Visual scan paths are abnormal in deluded schizophrenics

Neuropsychologia. 1997 Jan;35(1):99-105. doi: 10.1016/s0028-3932(96)00061-9.


One explanation for delusion formation is that they result from distorted appreciation of complex stimuli. The study investigated delusions in schizophrenia using a physiological marker of visual attention and information processing, the visual scan path-a map tracing the direction and duration of gaze when an individual views a stimulus. The aim was to demonstrate the presence of a specific deficit in processing meaningful stimuli (e.g. human faces) in deluded schizophrenics (DS) by relating this to abnormal viewing strategies. Visual scan paths were measured in acutely-deluded (n = 7) and non-deluded (n = 7) schizophrenics matched for medication, illness duration and negative symptoms, plus 10 age-matched normal controls. DS employed abnormal strategies for viewing single faces and face pairs in a recognition task, staring at fewer points and fixating non-feature areas to a significantly greater extent than both control groups (P < 0.05). The results indicate that DS direct their attention to less salient visual information when viewing faces. Future paradigms employing more complex stimuli and testing DS when less-deluded will allow further clarification of the relationship between viewing strategies and delusions.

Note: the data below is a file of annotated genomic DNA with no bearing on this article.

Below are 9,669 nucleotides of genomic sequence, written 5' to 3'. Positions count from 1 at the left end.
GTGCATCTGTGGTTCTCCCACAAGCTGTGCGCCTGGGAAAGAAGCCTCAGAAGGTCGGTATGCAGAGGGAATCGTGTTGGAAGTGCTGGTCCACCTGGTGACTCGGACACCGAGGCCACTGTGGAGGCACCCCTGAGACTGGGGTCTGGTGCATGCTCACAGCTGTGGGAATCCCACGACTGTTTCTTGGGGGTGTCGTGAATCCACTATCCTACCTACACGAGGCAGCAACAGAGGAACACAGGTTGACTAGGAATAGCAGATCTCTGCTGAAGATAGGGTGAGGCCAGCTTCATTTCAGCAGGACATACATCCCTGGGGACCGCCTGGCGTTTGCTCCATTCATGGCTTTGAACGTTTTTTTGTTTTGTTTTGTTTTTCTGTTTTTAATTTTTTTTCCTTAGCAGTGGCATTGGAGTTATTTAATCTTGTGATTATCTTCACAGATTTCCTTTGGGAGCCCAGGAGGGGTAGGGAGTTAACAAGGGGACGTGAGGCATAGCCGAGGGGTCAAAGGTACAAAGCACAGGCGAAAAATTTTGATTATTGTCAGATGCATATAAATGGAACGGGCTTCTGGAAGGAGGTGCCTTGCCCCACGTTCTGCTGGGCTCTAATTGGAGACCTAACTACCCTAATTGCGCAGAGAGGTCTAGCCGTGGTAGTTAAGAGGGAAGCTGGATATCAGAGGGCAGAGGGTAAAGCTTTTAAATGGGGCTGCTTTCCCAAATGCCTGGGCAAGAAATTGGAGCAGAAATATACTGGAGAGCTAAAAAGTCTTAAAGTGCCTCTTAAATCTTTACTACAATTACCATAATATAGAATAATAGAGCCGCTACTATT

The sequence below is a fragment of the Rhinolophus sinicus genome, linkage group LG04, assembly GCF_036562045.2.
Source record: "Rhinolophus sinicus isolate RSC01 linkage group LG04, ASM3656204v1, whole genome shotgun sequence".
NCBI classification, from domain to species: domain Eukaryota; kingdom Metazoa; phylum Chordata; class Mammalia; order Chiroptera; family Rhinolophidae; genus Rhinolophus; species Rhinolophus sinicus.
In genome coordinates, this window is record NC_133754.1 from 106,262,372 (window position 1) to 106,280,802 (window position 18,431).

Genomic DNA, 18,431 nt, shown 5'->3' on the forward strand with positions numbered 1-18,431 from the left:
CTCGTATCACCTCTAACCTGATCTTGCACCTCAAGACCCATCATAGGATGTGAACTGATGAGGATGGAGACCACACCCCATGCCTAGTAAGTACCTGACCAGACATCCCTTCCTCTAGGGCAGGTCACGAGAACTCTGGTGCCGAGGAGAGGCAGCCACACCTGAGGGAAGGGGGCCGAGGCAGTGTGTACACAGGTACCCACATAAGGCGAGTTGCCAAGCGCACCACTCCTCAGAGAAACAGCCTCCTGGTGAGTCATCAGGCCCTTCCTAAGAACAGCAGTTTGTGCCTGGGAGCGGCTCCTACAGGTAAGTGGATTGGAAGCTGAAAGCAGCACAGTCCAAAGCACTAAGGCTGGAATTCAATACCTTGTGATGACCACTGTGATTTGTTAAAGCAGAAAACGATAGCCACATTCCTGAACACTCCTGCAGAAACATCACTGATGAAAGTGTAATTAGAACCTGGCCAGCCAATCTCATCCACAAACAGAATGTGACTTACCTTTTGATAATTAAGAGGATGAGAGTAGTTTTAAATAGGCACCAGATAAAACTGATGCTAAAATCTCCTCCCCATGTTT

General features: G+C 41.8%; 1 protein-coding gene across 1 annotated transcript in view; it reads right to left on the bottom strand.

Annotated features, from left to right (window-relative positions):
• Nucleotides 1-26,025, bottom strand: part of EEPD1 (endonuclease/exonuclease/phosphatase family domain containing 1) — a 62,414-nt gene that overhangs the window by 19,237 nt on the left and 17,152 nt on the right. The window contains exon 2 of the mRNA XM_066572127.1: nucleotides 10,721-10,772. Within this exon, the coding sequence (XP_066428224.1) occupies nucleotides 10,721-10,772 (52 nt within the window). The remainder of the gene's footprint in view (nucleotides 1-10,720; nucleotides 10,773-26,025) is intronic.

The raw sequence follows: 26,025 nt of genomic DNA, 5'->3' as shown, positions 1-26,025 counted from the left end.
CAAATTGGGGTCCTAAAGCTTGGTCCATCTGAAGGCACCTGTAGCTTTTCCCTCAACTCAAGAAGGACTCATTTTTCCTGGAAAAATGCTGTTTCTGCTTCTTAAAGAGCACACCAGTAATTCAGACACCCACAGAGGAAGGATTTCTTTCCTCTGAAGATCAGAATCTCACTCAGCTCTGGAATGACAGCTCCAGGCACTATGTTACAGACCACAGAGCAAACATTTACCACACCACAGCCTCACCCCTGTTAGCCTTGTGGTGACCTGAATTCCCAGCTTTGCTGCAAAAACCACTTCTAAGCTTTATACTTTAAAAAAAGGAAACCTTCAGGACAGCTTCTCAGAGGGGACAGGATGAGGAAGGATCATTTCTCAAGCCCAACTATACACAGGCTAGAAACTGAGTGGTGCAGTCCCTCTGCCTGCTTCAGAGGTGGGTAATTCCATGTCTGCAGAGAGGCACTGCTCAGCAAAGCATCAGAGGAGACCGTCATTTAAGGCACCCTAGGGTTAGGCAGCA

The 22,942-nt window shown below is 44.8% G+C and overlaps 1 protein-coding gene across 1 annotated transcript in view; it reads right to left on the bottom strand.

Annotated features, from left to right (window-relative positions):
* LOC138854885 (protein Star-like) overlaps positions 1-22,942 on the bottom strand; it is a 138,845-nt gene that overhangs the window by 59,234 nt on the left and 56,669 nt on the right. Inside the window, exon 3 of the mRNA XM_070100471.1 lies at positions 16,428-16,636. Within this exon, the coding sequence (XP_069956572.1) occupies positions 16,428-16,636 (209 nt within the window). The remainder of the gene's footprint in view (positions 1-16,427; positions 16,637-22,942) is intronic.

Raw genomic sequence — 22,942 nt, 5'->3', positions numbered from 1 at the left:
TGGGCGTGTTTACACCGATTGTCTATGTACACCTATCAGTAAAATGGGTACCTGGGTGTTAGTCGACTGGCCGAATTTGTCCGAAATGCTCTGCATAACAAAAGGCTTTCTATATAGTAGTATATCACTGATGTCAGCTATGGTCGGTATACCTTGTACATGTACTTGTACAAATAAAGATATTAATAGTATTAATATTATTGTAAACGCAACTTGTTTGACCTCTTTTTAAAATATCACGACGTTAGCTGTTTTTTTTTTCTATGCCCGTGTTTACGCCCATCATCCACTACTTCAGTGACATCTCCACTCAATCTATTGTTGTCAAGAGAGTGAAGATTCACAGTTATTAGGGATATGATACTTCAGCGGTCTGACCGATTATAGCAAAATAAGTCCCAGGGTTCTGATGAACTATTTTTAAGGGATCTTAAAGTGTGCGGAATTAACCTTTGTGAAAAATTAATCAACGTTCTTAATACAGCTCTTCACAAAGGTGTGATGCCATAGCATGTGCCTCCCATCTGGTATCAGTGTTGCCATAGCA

Publication types

  • Clinical Trial
  • Research Support, Non-U.S. Gov't

MeSH terms

  • Adult
  • Attention / physiology
  • Cognition / physiology
  • Delusions / psychology*
  • Eye Movements / physiology*
  • Female
  • Fixation, Ocular / physiology
  • Humans
  • Male
  • Mental Processes*
  • Psychiatric Status Rating Scales
  • Schizophrenic Psychology*
  • Visual Fields / physiology
  • Visual Perception / physiology*